Happy Fourth of July!
Just don't let your dog be independent, at least not this weekend. Statistically more pets go missing during July 4th & January 1st more than any other time of year. The reason? Fireworks!
A fear of fireworks is a fairly common phobia in pets. They often find the loud, unpredictable noise and bright display of light truly frightening. Even a seemingly confident dog can tremble and whine at the unfamiliar sounds. If you have a new pet in your household and are unsure how they will react, compare their behavior during thunderstorms. It is better to err on the safe side and assume your pet will react negatively to the fireworks until proven otherwise. Regardless, the good news is there are a few things you can do to help your pet get through the festivities.
The following things may help with dogs who have a mild to moderate fear of fireworks (and you can also apply this to the thunderstorm scenario!)
- Don't change your behavior. Many people feel compelled to baby their pets when the dog is showing signs of fear. We pet them more than usual, cuddle them, and talk to them in soft voices. Rather than easing a dog's fears, however, this often reinforces the dog's fearful behaviors.
- Try not to react to the fireworks yourself. If you jump or tense up when you hear fireworks because you are anticipating your dog's fear, you may make his fear worse. Your body language needs to tell your pet that there is a reason to be afraid.
- Drown out the sound of the fireworks. Try to turn up the radio or television and keep your windows closed during the celebration. If the weather permits (as in July, not January) a fan or air conditioner can help too. Even a white noise machine could provide distraction.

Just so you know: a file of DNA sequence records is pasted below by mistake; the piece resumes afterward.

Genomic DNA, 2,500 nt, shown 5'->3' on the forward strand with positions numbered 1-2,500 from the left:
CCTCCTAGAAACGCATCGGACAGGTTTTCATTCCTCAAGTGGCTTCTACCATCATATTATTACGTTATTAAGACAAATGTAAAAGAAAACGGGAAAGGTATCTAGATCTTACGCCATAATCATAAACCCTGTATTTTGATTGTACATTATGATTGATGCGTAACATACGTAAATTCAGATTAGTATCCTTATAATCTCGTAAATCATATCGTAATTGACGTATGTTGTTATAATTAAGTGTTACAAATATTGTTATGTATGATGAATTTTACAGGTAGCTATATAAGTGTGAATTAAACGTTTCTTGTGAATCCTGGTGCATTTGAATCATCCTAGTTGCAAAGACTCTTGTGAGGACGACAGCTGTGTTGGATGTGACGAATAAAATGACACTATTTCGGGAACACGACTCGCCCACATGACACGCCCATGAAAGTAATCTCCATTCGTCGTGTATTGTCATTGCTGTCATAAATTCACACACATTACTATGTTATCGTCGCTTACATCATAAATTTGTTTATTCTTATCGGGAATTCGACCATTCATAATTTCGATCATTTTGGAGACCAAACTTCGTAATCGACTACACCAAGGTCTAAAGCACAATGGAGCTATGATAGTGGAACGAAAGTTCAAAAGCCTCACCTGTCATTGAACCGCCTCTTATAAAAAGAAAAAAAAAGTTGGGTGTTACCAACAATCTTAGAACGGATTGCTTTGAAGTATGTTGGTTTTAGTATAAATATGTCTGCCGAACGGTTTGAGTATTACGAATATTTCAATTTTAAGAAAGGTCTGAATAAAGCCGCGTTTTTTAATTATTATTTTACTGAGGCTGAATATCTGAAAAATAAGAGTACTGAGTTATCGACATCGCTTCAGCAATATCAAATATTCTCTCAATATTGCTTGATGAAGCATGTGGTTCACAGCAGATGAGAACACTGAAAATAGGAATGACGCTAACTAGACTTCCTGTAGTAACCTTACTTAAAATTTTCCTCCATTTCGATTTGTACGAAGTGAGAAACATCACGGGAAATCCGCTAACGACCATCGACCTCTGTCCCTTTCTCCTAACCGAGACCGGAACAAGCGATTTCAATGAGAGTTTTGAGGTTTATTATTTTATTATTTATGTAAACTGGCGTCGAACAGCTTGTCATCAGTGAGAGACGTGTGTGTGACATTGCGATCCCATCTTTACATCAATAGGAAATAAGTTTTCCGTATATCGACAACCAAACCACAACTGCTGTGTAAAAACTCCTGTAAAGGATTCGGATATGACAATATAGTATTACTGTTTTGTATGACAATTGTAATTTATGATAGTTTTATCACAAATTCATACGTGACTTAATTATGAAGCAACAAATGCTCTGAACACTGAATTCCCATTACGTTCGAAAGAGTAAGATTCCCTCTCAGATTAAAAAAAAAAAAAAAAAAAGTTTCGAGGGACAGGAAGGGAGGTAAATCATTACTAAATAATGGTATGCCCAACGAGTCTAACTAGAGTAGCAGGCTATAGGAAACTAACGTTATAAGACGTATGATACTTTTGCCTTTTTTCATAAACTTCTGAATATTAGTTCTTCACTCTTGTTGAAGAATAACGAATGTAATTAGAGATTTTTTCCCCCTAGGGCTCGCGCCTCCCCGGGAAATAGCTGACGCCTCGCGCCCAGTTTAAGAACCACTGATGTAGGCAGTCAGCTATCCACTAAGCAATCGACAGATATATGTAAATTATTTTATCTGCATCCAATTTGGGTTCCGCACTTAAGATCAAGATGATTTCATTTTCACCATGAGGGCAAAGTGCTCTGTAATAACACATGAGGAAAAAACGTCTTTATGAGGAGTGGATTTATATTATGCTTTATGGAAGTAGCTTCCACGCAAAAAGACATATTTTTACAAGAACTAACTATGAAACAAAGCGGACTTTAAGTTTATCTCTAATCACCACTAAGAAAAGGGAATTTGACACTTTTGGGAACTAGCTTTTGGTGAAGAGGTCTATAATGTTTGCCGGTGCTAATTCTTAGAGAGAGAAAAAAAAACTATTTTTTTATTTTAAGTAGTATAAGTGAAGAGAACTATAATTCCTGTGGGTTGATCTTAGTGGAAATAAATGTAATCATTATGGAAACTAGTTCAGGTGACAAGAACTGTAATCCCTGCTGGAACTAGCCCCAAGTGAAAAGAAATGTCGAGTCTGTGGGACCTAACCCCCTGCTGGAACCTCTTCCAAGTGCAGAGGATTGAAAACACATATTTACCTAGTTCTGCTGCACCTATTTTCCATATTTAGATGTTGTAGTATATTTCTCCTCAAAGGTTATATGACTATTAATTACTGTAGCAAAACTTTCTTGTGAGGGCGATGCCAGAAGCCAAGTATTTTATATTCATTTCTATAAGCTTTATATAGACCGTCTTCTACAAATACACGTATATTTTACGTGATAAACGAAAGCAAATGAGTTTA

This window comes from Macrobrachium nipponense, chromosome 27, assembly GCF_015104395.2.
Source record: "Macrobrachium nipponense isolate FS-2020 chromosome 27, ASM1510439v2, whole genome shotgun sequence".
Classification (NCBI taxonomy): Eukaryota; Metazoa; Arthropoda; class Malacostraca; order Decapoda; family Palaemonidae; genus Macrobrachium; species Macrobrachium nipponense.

- Don't push your dog past his comfort zone. Allow him to hide if he feels more comfortable in his crate or under a bed. (Or in the closet or bathtub or glued to your hip!) Don't pull him out of his space or try to force him closer to the fireworks in an attempt to get him used to the sounds. This may result in an increase in fear, and a frightened dog may become aggressive if pushed past his comfort level.
For dogs with a severe phobia nothing may work to ease the anxiety and fear. Some veterinarians may prescribe an anti-anxiety medication or mild sedative to keep your dog calm. However, there are natural alternatives that may be effective. Discuss these with your vet for possible interactions with other medications. Click the links for more info on each item.
- Dr. Bach's Rescue Remedy. A combination of flower essences combined to provide natural herbal calming.
- Melatonin. A natural sleep aid for humans, it can also ease a dog into relaxing. Try to administer at least 30 minutes to an hour before the expected stressor.
- Peaceful Pooch Kelp. Specifically formulated to help your dog stay calm during anxiety filled moments, such as thunderstorms & fireworks. Even helpful for separation anxiety.
- Thundershirts. A compression shirt for pets, this apparel is designed to make your dog feel secure. So effective, they even make them for cats!
However you choose to help your pet be sure that you do keep a keen eye on them ALL weekend. As previously mentioned more pets get lost during this summer celebration than any other time of year. A sudden burst of fireworks can cause an otherwise off-lead reliable dog to bolt into the unknown. Many pets escape their backyard fences & pens out of shear desperation to flee the fear. Bring your outdoor dogs (and cats too!) into the garage, basement or a spare bedroom to keep them escape proof. Put your dog on a leash or runner and WATCH them every second they are outside, day or night.
Many people will celebrate more than once, especially since it's a three day weekend. Excess fireworks not used on July 4th may be fired at any time for possibly the next week or longer. And don't think you're in the clear just because you're in city limits. Many towns & cities disregard the "illegal fireworks" calls due to the shear volume of reports during patriotic holidays. (Trust me, I dispatched Spartanburg 911 for over a year!) Take the precautions even if your neighbors didn't put on a show last year. It doesn't mean they won't do it this year!
I know this a lot to read but I hope this information opens your eyes to the possibility of losing your pet due to fear and also provides the tools to help you prevent it.
Please feel free to share with friends and family, post to social networks or print & distribute. If it keeps one pet out of the shelter or off the streets then it is worth repeating!
Peace, Love & Paws,
~April, mother of a fireworks & thunder fearful Jack Russell Terror!
(No, I didn't misspell terrier.)